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Thats an interesting article.
It is the opposite of what most of us older ones do and its in the areas that need improving most strenght and speed.

It was not until my late fifties that I noticed a lack of strength and base fitness, and when I got back into running in my sixties I found I needed more time for recovery.

Perhaps I would be better for me to cut out some of the steady runs and replace them with shorter tempo runs.

I'm doing weight training again but the weights I use are much lower than in previous years also had to cut down to once a week or my running suffers.
 

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It's an interesting article but at my time of life I'm afraid I pay little attention to what such articles say. Not that I ever did. I've run mainly for fun and fitness, and for love of being in the great outdoors, ever since I started and that's still my main priority. When people start talking about VO2max, lactate thresholds and the like, I'm afraid I haven't a clue what they're talking about, and don't want to know. My little brain can't cope with such things. I've never had a structured training plan, only lift weights on rare occasions when I go to the gym, eat what I enjoy (which is mostly fairly healthy), have a regular glass of red wine, and try to get an adequate amount of sleep. Why complicate matters? Why make it an obsession? There are other things in life (though perhaps not many left in mine!).
I'm reminded of a poem I once read:

A centipede was happy, quite, until a toad in fun
Said "Pray which leg moves after which?"
Which raised her thoughts to such a pitch
She fell exhausted in the ditch
Not knowing how to run.

No, I'm very much in favour of the Nike motto - Just do it!
 

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Someone tried to explain to me what VO2 max was, I haven't been so confused since we did all that Pythagoras stuff at school, I like to run to get rid of stress not add to it with a maths degree going round in my head.
I think Gordon's keep it simple method of just do it has a lot going for it.
 

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Discussion Starter #7
I think the article is only relevant if the 'it' that you want to 'just do' is beyond you due to age related decline.

If your goals match your physical condition then it's not relevant.
 

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It's and interesting article and this bit:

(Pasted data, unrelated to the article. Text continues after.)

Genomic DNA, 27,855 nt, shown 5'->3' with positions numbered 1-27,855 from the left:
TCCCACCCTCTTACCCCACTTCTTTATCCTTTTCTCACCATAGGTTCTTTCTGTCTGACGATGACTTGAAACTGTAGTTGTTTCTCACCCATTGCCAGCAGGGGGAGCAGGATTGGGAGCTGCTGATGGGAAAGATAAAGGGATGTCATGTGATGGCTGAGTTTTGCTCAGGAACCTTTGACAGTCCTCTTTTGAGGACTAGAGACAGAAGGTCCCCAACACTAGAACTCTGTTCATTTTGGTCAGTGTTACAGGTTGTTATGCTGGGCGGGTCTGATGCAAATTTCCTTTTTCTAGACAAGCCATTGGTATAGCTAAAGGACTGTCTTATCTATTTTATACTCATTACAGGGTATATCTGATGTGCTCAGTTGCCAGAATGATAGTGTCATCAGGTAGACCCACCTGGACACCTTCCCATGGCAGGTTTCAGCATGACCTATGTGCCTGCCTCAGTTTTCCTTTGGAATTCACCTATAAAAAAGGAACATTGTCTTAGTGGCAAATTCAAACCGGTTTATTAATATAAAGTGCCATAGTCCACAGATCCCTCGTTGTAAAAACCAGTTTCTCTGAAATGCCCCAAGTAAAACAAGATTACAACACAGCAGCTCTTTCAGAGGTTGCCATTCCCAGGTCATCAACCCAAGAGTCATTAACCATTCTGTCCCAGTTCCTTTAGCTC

"As we age there is a tendency to increase duration at the expense of intensity. Workouts become longer and easier. The aging athlete needs to do just the opposite if he or she is to slow the aging process."

is definitely true for me, but part of the reason for this is that I have found by reducing intensity I can do more running, as I find longer slower runs take much less time to recover from than shorter faster ones.
It all depends what you want I suppose; to me its much more important to enjoy running and, within reason, to be able to do as much of it as possible, without worrying too much about how quickly (or not) I am going, or becoming over tired/injured as a result of pushing myself too much (been there, done that!)
Admittedly I do have a tendency to plod along at a very slow pace if I'm not careful, and I'm not saying I have no interest at all in ways to get quicker - I do do some speedwork (honestly :p) its just that I don't seem to be able to 'bounce back' from it as quickly as I used to so inevitably the amount of it that I do now, compared to say 10 years ago, has reduced.
I think for the author to say 'The ageing athelete needs to do just the opposite' is maybe oversimplifying things a little.

All just my opinion (albeit based on experience) of course. :)
 

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I think the article is only relevant if the 'it' that you want to 'just do' is beyond you due to age related decline.

If your goals match your physical condition then it's not relevant.
This is my case, although I did 16:32 for a 5000m some forty years ago which would now put me up the front of the local park run my current best of 50:04 is almost 10 mins slower than the faster MV60's. It would cetainly help me if I could get away from spending so much time training by doing more effective training as I have other hobbies and interests.

I think if I lived in Gordon's part of the country I would be more inclined to 'just do it' running on the steets of Reading with the local chavs shouting at you is not pleasent.

I'm hoping to keep running until I'm in my seventies, not many seem to make it to MV70 some races don't even have a V70 class.
 

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It's and interesting article and this bit:

"As we age there is a tendency to increase duration at the expense of intensity. Workouts become longer and easier. The aging athlete needs to do just the opposite if he or she is to slow the aging process."